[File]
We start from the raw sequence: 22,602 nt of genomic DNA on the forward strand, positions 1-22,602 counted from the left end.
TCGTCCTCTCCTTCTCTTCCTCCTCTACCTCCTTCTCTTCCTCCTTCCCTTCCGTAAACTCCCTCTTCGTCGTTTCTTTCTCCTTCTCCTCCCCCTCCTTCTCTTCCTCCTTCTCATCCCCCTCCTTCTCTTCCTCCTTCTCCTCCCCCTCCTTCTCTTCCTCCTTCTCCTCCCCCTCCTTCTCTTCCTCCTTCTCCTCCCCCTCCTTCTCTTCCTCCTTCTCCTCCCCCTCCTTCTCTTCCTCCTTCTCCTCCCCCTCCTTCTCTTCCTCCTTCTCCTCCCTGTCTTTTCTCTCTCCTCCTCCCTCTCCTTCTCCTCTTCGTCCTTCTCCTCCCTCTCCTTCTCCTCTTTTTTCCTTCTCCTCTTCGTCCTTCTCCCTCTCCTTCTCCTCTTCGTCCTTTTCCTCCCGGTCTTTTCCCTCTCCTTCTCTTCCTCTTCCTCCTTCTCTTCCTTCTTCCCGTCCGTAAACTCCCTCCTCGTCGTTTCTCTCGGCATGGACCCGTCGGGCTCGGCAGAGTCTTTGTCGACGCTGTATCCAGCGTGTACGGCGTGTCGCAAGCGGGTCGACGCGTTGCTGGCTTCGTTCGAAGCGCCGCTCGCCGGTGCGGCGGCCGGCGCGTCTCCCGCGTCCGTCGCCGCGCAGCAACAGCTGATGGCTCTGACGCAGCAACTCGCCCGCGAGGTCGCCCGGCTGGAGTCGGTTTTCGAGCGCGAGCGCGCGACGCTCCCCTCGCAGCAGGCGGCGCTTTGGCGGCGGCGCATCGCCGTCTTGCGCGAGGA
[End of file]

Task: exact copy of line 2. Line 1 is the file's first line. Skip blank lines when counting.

TCGTCCTCTCCTTCTCTTCCTCCTCTACCTCCTTCTCTTCCTCCTTCCCTTCCGTAAACTCCCTCTTCGTCGTTTCTTTCTCCTTCTCCTCCCCCTCCTTCTCTTCCTCCTTCTCATCCCCCTCCTTCTCTTCCTCCTTCTCCTCCCCCTCCTTCTCTTCCTCCTTCTCCTCCCCCTCCTTCTCTTCCTCCTTCTCCTCCCCCTCCTTCTCTTCCTCCTTCTCCTCCCCCTCCTTCTCTTCCTCCTTCTCCTCCCCCTCCTTCTCTTCCTCCTTCTCCTCCCTGTCTTTTCTCTCTCCTCCTCCCTCTCCTTCTCCTCTTCGTCCTTCTCCTCCCTCTCCTTCTCCTCTTTTTTCCTTCTCCTCTTCGTCCTTCTCCCTCTCCTTCTCCTCTTCGTCCTTTTCCTCCCGGTCTTTTCCCTCTCCTTCTCTTCCTCTTCCTCCTTCTCTTCCTTCTTCCCGTCCGTAAACTCCCTCCTCGTCGTTTCTCTCGGCATGGACCCGTCGGGCTCGGCAGAGTCTTTGTCGACGCTGTATCCAGCGTGTACGGCGTGTCGCAAGCGGGTCGACGCGTTGCTGGCTTCGTTCGAAGCGCCGCTCGCCGGTGCGGCGGCCGGCGCGTCTCCCGCGTCCGTCGCCGCGCAGCAACAGCTGATGGCTCTGACGCAGCAACTCGCCCGCGAGGTCGCCCGGCTGGAGTCGGTTTTCGAGCGCGAGCGCGCGACGCTCCCCTCGCAGCAGGCGGCGCTTTGGCGGCGGCGCATCGCCGTCTTGCGCGAGGA